Roman silver fibula from Pannonia

In stock
Object number
Interesting brooch type from the Roman Pannonian provinces. A very similar piece was found near the Roman camp and settlement of Carnuntum in what is now Austria.
Object: Roman fibula from Pannonia

Material: Silver.

Period: Roman Imperial period.
2nd cent. AD to mid 3rd cent. AD.

Description:    The Roman silver fibula has a bow divided in two sections. The head section consists of a rectangular plate flanked by a decorative linear decoration and is rolled up towards the head. The foot section consists of a waisted plate with a central rib and a raised foot. A small decorative knob is attached at the end. The needle is connected to a small crossbar with a hinge and is secured by a long catch plate.
This interesting type of fibula comes from the Roman Pannonian provinces. Finds are known from the Danube countries. A piece very similar to this specimen was found near the Roman camp and settlement of Carnuntum in what is now Austria [Hattatt No. 1659].

Background: Fibulae were more than just brooches or pins for fastening garments. They were jewellery and status symbol and were worn prominently near the shoulder. This explains the abundance of fashionable shapes and styles that can be observed with surviving ancient pieces. They vary with region, era and social background of the wearer. Modern archaeology uses that distinctiveness to quickly attribute an archaeological find whenever a fibula is part of it.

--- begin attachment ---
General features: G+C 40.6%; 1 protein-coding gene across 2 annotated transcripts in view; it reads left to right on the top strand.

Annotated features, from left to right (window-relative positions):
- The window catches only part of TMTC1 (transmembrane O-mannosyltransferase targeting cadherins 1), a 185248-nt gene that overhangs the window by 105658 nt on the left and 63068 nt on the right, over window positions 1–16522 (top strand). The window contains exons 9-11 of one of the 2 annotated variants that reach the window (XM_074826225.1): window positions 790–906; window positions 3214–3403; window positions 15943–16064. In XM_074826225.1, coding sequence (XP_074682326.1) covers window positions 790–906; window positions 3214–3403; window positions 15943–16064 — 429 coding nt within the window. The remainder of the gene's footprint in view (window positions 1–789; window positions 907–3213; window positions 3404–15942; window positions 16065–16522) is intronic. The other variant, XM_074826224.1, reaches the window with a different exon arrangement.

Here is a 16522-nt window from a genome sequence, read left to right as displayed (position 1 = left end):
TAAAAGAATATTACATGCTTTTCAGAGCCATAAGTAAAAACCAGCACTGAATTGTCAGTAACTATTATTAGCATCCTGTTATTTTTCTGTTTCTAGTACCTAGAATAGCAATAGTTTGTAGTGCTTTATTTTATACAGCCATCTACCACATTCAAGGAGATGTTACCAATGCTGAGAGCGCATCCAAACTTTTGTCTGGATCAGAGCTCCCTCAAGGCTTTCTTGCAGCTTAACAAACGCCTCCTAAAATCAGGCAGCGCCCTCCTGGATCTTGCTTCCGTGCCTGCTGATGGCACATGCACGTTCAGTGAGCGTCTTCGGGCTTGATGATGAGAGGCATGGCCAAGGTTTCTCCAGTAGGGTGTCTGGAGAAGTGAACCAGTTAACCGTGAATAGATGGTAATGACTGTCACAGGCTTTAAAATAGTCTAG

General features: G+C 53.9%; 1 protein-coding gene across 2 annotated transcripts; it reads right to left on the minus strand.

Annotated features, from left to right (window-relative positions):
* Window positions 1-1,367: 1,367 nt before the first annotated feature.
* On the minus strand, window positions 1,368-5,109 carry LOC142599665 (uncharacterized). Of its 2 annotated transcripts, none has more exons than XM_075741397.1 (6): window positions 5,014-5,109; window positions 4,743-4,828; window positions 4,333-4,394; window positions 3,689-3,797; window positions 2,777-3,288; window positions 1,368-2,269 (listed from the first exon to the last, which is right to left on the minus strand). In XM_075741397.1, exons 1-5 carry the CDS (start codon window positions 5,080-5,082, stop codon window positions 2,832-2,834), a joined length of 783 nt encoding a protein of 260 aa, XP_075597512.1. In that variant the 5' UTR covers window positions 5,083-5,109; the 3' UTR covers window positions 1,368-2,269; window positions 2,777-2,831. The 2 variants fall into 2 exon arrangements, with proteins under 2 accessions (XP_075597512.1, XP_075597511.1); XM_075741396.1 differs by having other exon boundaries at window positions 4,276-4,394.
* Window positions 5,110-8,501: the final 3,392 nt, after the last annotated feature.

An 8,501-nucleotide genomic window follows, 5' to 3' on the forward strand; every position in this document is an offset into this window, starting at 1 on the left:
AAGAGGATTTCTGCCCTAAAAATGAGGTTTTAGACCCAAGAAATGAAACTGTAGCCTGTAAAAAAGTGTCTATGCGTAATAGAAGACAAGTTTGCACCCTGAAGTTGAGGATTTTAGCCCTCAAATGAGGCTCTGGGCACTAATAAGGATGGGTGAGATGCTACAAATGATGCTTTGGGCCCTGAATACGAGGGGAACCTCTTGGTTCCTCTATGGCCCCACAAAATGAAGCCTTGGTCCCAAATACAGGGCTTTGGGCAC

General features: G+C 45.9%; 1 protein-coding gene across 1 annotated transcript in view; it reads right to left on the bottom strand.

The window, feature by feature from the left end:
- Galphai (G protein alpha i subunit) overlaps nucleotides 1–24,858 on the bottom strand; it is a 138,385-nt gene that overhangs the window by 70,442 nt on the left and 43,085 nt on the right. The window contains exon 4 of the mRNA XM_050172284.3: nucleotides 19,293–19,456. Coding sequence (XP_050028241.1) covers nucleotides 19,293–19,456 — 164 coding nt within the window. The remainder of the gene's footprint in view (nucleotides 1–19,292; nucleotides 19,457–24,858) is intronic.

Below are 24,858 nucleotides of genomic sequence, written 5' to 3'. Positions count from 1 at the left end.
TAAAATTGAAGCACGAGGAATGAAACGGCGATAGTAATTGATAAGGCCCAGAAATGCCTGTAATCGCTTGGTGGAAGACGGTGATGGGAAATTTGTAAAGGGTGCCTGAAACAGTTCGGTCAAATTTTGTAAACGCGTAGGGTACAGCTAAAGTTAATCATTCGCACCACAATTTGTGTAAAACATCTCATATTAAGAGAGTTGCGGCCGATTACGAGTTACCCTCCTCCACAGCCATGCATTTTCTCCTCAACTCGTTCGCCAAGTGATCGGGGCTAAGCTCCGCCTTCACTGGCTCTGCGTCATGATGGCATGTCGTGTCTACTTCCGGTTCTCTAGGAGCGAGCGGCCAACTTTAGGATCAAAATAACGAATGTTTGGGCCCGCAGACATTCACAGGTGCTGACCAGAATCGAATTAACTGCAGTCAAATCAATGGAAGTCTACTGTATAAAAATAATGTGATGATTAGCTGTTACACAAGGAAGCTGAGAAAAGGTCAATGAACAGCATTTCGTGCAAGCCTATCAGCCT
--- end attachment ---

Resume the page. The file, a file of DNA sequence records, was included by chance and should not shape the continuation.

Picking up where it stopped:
Dimensions: 29mm length. 18mm width.

Condition: Very good condition. Body of the fibula fully intact including decorations. Original pin is preserved.

Provenance: Acquired by us in 2020 on the German art market. Previously in the Austrian private collection M. S., exported from Austria to Germany in 2019 with approval from the Austrian Federal Monuments Office. Acquired into the collection in the 1970ies.

References: Cf. R. Hattatt, Ancient Brooches and other Artefacts, p. 191, no. 1659. Also shown in R. Hattatt, A Visual Catalogue of Richard Hattatt's Ancient Brooches, p. 335, no. 1659.
Cf. S. Redic, Finding of roman brooches in the cemeteries of Viminacium, type XVI.

Literature: A superb and compact overview on the subject of ancient fibulae is given by R. Heynowski in his book "Fibeln - erkennen, bestimmen, beschreiben" (Deutscher Kunstverlag, 2012, German language).

Authenticity: We unconditionally guarantee the authenticity of every artefact, all items are subject to our lifetime return policy on authenticity.